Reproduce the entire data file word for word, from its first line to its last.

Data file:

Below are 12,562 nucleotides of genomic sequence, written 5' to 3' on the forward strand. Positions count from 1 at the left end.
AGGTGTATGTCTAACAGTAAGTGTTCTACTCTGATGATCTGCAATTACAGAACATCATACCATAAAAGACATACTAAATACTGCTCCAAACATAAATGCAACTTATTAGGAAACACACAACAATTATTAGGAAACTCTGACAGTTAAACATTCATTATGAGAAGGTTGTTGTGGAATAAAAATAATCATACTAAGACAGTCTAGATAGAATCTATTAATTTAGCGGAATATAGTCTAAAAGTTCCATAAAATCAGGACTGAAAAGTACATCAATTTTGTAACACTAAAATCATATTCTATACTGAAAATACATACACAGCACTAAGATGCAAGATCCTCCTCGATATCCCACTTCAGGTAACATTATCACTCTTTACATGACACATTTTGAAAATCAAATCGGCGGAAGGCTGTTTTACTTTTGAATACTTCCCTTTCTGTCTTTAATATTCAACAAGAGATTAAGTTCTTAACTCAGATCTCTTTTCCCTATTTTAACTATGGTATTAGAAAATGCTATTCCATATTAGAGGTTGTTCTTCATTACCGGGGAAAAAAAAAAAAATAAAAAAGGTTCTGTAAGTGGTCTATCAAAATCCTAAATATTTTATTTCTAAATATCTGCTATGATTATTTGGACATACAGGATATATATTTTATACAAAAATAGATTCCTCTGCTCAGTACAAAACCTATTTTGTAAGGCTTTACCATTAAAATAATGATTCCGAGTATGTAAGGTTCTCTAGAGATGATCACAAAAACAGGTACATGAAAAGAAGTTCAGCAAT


Below are 12,562 nucleotides of genomic sequence, written 5' to 3' on the forward strand. Positions count from 1 at the left end.
AGGTGTATGTCTAACAGTAAGTGTTCTACTCTGATGATCTGCAATTACAGAACATCATACCATAAAAGACATACTAAATACTGCTCCAAACATAAATGCAACTTATTAGGAAACACACAACAATTATTAGGAAACTCTGACAGTTAAACATTCATTATGAGAAGGTTGTTGTGGAATAAAAATAATCATACTAAGACAGTCTAGATAGAATCTATTAATTTAGCGGAATATAGTCTAAAAGTTCCATAAAATCAGGACTGAAAAGTACATCAATTTTGTAACACTAAAATCATATTCTATACTGAAAATACATACACAGCACTAAGATGCAAGATCCTCCTCGATATCCCACTTCAGGTAACATTATCACTCTTTACATGACACATTTTGAAAATCAAATCGGCGGAAGGCTGTTTTACTTTTGAATACTTCCCTTTCTGTCTTTAATATTCAACAAGAGATTAAGTTCTTAACTCAGATCTCTTTTCCCTATTTTAACTATGGTATTAGAAAATGCTATTCCATATTAGAGGTTGTTCTTCATTACCGGGGAAAAAAAAAAAAATAAAAAAGGTTCTGTAAGTGGTCTATCAAAATCCTAAATATTTTATTTCTAAATATCTGCTATGATTATTTGGACATACAGGATATATATTTTATACAAAAATAGATTCCTCTGCTCAGTACAAAACCTATTTTGTAAGGCTTTACCATTAAAATAATGATTCCGAGTATGTAAGGTTCTCTAGAGATGATCACAAAAACAGGTACATGAAAAGAAGTTCAGCAAT